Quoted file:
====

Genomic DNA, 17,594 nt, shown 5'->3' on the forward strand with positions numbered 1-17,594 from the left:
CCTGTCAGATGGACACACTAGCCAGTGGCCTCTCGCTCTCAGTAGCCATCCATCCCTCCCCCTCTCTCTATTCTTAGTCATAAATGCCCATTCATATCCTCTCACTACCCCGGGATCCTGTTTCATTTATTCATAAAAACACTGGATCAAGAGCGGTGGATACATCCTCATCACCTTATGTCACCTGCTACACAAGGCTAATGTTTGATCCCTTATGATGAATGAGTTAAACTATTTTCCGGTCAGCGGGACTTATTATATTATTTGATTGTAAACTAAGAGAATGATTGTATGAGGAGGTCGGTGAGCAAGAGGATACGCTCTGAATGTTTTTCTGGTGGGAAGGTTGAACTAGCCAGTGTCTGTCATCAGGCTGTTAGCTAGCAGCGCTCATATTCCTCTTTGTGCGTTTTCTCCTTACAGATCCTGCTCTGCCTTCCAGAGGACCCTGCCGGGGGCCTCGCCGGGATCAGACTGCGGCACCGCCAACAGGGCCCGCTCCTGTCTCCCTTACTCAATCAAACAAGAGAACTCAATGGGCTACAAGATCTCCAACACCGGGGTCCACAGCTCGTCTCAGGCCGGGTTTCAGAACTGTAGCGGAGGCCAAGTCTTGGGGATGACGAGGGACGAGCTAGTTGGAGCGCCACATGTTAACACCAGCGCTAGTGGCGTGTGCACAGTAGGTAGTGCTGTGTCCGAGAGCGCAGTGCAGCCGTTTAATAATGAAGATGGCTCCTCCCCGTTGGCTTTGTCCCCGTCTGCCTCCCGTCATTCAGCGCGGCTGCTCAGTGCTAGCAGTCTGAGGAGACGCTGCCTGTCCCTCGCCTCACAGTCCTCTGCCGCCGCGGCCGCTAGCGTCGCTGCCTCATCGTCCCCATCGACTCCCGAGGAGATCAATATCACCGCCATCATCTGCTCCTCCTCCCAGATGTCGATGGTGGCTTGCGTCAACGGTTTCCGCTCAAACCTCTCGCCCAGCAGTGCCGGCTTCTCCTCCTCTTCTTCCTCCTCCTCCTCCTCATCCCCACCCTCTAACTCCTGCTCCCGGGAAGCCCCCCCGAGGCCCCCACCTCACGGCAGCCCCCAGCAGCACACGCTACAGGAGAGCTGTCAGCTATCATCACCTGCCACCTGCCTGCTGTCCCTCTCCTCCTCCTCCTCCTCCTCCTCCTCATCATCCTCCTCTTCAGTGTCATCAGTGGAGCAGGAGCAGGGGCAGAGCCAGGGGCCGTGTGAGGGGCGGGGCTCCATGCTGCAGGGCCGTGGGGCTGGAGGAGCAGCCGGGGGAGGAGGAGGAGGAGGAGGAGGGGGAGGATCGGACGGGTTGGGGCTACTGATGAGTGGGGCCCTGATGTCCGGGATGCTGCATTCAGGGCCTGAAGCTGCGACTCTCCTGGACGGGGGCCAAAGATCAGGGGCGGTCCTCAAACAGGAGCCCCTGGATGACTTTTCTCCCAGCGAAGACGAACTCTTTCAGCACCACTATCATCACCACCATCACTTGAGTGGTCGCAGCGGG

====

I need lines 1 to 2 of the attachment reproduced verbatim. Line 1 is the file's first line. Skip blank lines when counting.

Genomic DNA, 17,594 nt, shown 5'->3' on the forward strand with positions numbered 1-17,594 from the left:
CCTGTCAGATGGACACACTAGCCAGTGGCCTCTCGCTCTCAGTAGCCATCCATCCCTCCCCCTCTCTCTATTCTTAGTCATAAATGCCCATTCATATCCTCTCACTACCCCGGGATCCTGTTTCATTTATTCATAAAAACACTGGATCAAGAGCGGTGGATACATCCTCATCACCTTATGTCACCTGCTACACAAGGCTAATGTTTGATCCCTTATGATGAATGAGTTAAACTATTTTCCGGTCAGCGGGACTTATTATATTATTTGATTGTAAACTAAGAGAATGATTGTATGAGGAGGTCGGTGAGCAAGAGGATACGCTCTGAATGTTTTTCTGGTGGGAAGGTTGAACTAGCCAGTGTCTGTCATCAGGCTGTTAGCTAGCAGCGCTCATATTCCTCTTTGTGCGTTTTCTCCTTACAGATCCTGCTCTGCCTTCCAGAGGACCCTGCCGGGGGCCTCGCCGGGATCAGACTGCGGCACCGCCAACAGGGCCCGCTCCTGTCTCCCTTACTCAATCAAACAAGAGAACTCAATGGGCTACAAGATCTCCAACACCGGGGTCCACAGCTCGTCTCAGGCCGGGTTTCAGAACTGTAGCGGAGGCCAAGTCTTGGGGATGACGAGGGACGAGCTAGTTGGAGCGCCACATGTTAACACCAGCGCTAGTGGCGTGTGCACAGTAGGTAGTGCTGTGTCCGAGAGCGCAGTGCAGCCGTTTAATAATGAAGATGGCTCCTCCCCGTTGGCTTTGTCCCCGTCTGCCTCCCGTCATTCAGCGCGGCTGCTCAGTGCTAGCAGTCTGAGGAGACGCTGCCTGTCCCTCGCCTCACAGTCCTCTGCCGCCGCGGCCGCTAGCGTCGCTGCCTCATCGTCCCCATCGACTCCCGAGGAGATCAATATCACCGCCATCATCTGCTCCTCCTCCCAGATGTCGATGGTGGCTTGCGTCAACGGTTTCCGCTCAAACCTCTCGCCCAGCAGTGCCGGCTTCTCCTCCTCTTCTTCCTCCTCCTCCTCCTCATCCCCACCCTCTAACTCCTGCTCCCGGGAAGCCCCCCCGAGGCCCCCACCTCACGGCAGCCCCCAGCAGCACACGCTACAGGAGAGCTGTCAGCTATCATCACCTGCCACCTGCCTGCTGTCCCTCTCCTCCTCCTCCTCCTCCTCCTCCTCATCATCCTCCTCTTCAGTGTCATCAGTGGAGCAGGAGCAGGGGCAGAGCCAGGGGCCGTGTGAGGGGCGGGGCTCCATGCTGCAGGGCCGTGGGGCTGGAGGAGCAGCCGGGGGAGGAGGAGGAGGAGGAGGAGGGGGAGGATCGGACGGGTTGGGGCTACTGATGAGTGGGGCCCTGATGTCCGGGATGCTGCATTCAGGGCCTGAAGCTGCGACTCTCCTGGACGGGGGCCAAAGATCAGGGGCGGTCCTCAAACAGGAGCCCCTGGATGACTTTTCTCCCAGCGAAGACGAACTCTTTCAGCACCACTATCATCACCACCATCACTTGAGTGGTCGCAGCGGG